What is the Technology Behind Samsung Z-NAND?

What is the Technology Behind Samsung Z-NAND?

Chris EvansStorage Hardware

Update: Since this article was written, Toshiba has released XL-FLASH, a competitor to Z-NAND. This also offers low latency, although so far only read performance has been quoted. This part of the market seems to be heating up, with the likelihood of more products in development.

This week Samsung announced a new solid-state drive based on what the company is calling Z-NAND.  The SZ985 Z-SSD (again a new acronym) offers high performance and low latency, compared to a traditional SSD product.  So what is Z-NAND and is it really any different to traditional NAND in use today?


First of all, looking at the Samsung press release, Z-NAND is described as offering 10x the cell read performance of traditional 3-bit V-NAND.  It’s not clear if this means 10x per cell or 10x overall.  In discussing the subject with Jim Handy of Objective Analysis, he pointed out that one technique in use here could be to have larger number of planes on the NAND chip itself.  Remember that a NAND chip can be divided into multiple planes, which are further divided into blocks and then into pages and strings.  A page (typically around 4/8KB) is the smallest writable element in the chip.  A block (which could be 128 or 256 pages) is the smallest erasable element.  Banks of blocks together form a plane.  With multiple planes, there is more read and write parallelism.  Perhaps then, the innovation is in multiple planes?


Another scenario could be the use of some SLC combined with MLC on the same die.  As Jim pointed out in a recent Storage Unpacked podcast, NAND vendors can mix the use of single-cell and multi-cell on the same chip.  Research exists in this area (link).  SLC is faster than MLC on read and write, by perhaps 10-50% (from the numbers I’ve seen) so it seems reasonable to imagine an architecture keeping active data in SLC and tiering to MLC where required.  This could also be how the 30 DWPD are being delivered (SLC has much higher endurance than MLC).  Of course, Z-NAND could be entirely SLC.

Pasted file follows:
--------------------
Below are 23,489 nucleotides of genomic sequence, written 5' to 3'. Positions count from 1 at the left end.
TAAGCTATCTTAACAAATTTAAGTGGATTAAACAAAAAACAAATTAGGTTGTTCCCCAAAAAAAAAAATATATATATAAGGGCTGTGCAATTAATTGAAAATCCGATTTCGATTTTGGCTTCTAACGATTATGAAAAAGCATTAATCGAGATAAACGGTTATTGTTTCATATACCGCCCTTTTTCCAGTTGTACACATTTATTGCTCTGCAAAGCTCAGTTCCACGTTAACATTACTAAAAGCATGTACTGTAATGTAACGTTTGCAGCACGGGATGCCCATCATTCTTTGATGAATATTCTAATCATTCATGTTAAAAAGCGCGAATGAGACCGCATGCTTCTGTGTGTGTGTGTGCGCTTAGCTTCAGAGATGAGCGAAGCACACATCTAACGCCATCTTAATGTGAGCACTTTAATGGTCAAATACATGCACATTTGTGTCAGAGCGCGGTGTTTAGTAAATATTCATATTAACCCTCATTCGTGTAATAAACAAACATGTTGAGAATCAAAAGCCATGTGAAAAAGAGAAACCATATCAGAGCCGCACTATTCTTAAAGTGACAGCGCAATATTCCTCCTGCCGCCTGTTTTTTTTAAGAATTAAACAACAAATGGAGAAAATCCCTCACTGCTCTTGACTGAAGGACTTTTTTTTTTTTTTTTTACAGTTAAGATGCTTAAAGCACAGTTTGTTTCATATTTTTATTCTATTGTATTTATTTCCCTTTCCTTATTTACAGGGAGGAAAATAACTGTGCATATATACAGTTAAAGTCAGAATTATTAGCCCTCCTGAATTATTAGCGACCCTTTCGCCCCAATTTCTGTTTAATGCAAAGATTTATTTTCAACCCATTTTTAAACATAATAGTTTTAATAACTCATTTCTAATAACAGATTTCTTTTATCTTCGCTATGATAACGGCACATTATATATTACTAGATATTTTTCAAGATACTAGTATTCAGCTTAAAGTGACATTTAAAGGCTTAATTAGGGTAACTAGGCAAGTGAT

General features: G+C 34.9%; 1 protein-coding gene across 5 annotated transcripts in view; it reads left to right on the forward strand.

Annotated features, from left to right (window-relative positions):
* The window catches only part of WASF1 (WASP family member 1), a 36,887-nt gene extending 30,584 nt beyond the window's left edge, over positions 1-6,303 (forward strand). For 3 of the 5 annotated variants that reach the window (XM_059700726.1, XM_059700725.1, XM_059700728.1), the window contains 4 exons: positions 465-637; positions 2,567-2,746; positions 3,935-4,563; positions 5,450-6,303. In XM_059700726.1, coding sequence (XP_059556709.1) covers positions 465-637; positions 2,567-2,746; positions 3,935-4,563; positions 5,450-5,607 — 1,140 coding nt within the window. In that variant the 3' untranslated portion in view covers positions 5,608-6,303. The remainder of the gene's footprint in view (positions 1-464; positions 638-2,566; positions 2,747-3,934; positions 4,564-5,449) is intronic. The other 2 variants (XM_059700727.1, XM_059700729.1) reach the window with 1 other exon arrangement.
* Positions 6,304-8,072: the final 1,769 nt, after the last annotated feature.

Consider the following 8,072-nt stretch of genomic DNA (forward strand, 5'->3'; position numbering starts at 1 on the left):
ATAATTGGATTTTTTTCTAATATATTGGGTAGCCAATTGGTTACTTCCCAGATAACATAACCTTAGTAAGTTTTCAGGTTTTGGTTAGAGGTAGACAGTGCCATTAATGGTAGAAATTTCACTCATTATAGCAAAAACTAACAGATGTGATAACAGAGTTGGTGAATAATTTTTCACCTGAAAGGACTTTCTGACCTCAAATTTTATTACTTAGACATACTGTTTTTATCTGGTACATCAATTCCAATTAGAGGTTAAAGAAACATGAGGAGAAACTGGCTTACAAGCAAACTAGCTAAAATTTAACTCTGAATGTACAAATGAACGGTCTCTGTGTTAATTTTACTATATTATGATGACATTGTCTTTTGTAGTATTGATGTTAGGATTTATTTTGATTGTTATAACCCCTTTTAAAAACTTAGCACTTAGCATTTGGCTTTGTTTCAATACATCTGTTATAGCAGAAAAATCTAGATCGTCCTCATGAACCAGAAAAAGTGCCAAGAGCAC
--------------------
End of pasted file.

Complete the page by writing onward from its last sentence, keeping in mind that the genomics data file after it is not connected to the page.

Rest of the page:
Let’s go back to the Samsung press release again.  The SZ985 has 1.5GB of LPDDR4 DRAM onboard (for 800GB capacity).  Contrast this to the 950 EVO Pro 2TB, which has 2GB of DDR3.  LPDDR4 has up to twice the bandwidth of DDR3 with similar latency.  This should contribute to better throughput without compromising on latency and be beneficial to both read and write I/O.


Tying this all together is a “high performance controller”, which is presumably where all these potential techniques are exploited to give the overall figures quoted in the press release.  It’s likely too that Z-NAND over-provisions, in order to mitigate issues of garbage collection.  All part of the NAND management toolset.

The Architect’s View

The most obvious comparison being made with Z-SSD is to look at the levels of performance Intel achieves with Optane.  The Optane drives use 3D-XPoint, which is allegedly ReRAM rather than NAND technology.  As quoted in The Register, performance figures are comparable and certainly better for read performance.  Reliability and endurance are both about the same.  This leads us to price.  If Samsung pitches Z-SSD competitively, Intel could be forced to reduce their pricing for Optane, making the market just a little bit more competitive.  There’s also no reason to think that other vendors couldn’t also bring out fast NAND products.  Micron, for instance, already has Flex Capacity to dynamically vary the lifetime/capacity of SSDs.

We could be looking at yet another tier of persistent storage in the ever-expanding storage/memory hierarchy.

One final thought – will Samsung announce NVMe versions of Z-NAND in alternative form factors?  Let’s hope so.  We may hear more at the ISSCC in February – stay tuned…

Further Reading/Listening

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